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This Was A Much Mooted Question Among Soldiers--Partisan Politicians Attacked With Vitriol--Partisan Explanations Did Not Explain--Red Propaganda Helped Confuse The Case--Russians Of Archangel, Too, Were Concerned--We Who Were There Think Of Those Pitiable Folk And Their Hopeless Military And Political Situation That Tried Our Patience And That Of The Directors Of The Expedition Who Undoubtedly Knew No Better Than We Did.

To many people in America and England and France the North Russian Expedition appears to have been an unwarrantable invasion of the land of an ally, an ally whose land was torn by internal upheavals. It has been charged that commercial cupidity conceived the campaign. Men declare that certain members of the cabinet of Lloyd George and of President Wilson were desirous of protecting their industrial holdings in North Russia.

The editors of this work can not prove or disprove these allegations nor prove or disprove the replies made to the allegations. We have not the time or means to do so even if our interests, political or otherwise, should prompt us to try it. From discussion of the partisan attacks on and defense of the administration's course of action toward Russia in 1918-19, both of which are erratic and acrimonious, we plead to be excused.

We shall tell the story of the genesis of the expedition as well as we can. We do not profess to know all about it. It will be some time before the calm historian can possess himself of all the facts. Till such time we hope that this brief statement will stand. We offer it hesitatingly with keen consciousness of the danger that it will probably suit neither of the two parties in controversy over the sending of troops to North Russia.

But we offer this straightforward story confidently to our late comrades. They have entrusted us with the duty of writing the history of what they did in North Russia as their bit in the Great World War. And we know our comrades, at least, and we hope the general reader, too, will credit us with writing in sincerity and good faith.

Early in 1918, for the Allied forces, it looked dark. The Germans were able to neglect the crumbled-in Eastern Front and concentrate a tornado drive on the Western Front. It was at last realized that the controlling Bolshevik faction in Russia was bent on preventing the resumption of the war on the Eastern Front and possibly might play its feeble remnants of military forces on the side of the Germans. The Allied Supreme Council at Versailles decided that the other allies must go to the aid of their old ally Russia who had done such great service in the earlier years of the war. On the Russian war front Germany must be made again to feel pressure of arms. Organization of that front would have to be made by efforts of the Allied Supreme War Council.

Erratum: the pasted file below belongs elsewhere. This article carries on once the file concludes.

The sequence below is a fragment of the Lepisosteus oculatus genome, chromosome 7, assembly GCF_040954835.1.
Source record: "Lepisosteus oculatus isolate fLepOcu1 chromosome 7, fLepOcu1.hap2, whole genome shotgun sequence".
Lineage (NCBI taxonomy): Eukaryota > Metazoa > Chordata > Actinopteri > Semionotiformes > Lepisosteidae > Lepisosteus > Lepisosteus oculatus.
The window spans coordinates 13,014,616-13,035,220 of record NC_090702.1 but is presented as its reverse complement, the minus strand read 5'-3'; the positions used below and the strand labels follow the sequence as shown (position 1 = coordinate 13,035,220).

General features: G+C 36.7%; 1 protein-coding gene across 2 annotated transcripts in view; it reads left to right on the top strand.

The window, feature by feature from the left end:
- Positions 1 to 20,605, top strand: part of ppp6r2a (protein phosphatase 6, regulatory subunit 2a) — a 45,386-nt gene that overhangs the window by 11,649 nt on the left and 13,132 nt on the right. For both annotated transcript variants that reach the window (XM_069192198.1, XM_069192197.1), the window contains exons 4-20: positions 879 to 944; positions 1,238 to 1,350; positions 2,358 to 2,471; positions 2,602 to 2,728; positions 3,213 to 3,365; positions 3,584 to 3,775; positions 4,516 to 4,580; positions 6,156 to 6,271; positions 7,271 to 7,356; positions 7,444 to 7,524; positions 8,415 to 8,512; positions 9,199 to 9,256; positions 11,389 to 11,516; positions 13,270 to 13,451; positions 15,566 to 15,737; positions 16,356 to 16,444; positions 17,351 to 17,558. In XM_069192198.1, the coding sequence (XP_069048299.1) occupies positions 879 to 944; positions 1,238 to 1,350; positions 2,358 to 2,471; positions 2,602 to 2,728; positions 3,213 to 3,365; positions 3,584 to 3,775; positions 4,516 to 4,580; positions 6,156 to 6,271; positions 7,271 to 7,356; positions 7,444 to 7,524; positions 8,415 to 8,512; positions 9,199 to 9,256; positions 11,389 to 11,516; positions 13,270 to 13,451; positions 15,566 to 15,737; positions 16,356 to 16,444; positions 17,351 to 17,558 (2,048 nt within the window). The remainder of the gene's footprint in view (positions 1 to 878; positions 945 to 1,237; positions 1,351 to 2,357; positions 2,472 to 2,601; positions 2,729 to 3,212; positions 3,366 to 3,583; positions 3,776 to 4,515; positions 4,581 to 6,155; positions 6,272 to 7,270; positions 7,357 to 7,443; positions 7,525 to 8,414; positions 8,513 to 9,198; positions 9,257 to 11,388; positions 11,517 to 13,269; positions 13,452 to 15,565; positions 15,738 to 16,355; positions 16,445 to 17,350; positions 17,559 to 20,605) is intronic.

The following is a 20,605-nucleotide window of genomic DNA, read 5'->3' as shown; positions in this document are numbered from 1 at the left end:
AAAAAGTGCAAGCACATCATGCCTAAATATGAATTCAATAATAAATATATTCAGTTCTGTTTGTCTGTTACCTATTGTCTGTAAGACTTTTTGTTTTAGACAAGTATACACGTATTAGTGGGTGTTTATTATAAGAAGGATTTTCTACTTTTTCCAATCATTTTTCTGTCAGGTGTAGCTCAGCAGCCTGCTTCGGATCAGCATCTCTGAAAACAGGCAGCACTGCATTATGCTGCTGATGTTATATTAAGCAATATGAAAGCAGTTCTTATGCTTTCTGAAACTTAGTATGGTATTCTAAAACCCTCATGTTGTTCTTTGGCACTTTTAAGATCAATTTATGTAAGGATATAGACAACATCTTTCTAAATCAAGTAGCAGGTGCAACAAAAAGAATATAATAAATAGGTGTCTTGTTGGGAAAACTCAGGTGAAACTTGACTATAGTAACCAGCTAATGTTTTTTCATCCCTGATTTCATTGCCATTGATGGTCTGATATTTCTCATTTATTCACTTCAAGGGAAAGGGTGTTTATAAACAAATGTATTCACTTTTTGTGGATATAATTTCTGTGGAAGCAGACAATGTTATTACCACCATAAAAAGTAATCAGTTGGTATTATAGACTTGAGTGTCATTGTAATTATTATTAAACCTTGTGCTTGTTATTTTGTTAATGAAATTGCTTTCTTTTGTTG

They had some forces to build on. Several thousand Czecho-Slovak troops formerly on the Eastern Front had been held together after the dissolution of the last Russian offensive in 1917. Their commander had led them into Siberia. Some at that time even went as far as Vladivostok. These troops had desired to go back to their own country or to France and take part in the final campaign against the Germans. There was no transportation by way of the United States. Negotiations with the Bolshevist rulers of Russia, the story runs, brought promises of safe passage westward across central Russia and then northward to Archangel, thence by ship to France.

This situation in mind the Allied Supreme War Council urged a plan whereby an Allied expedition of respectable size would be sent to Archangel with many extra officers for staff and instruction work, to meet the Czechs and reorganize and re-equip them, rally about them a large Northern Russian Army, and proceed rapidly southward to reorganize the Eastern Front and thus draw off German troops from the hard pressed Western Front. This plan was presented to the Allied Supreme War Council by a British officer and politician fresh from Moscow and Petrograd and Archangel, enthusiastic in his belief in the project.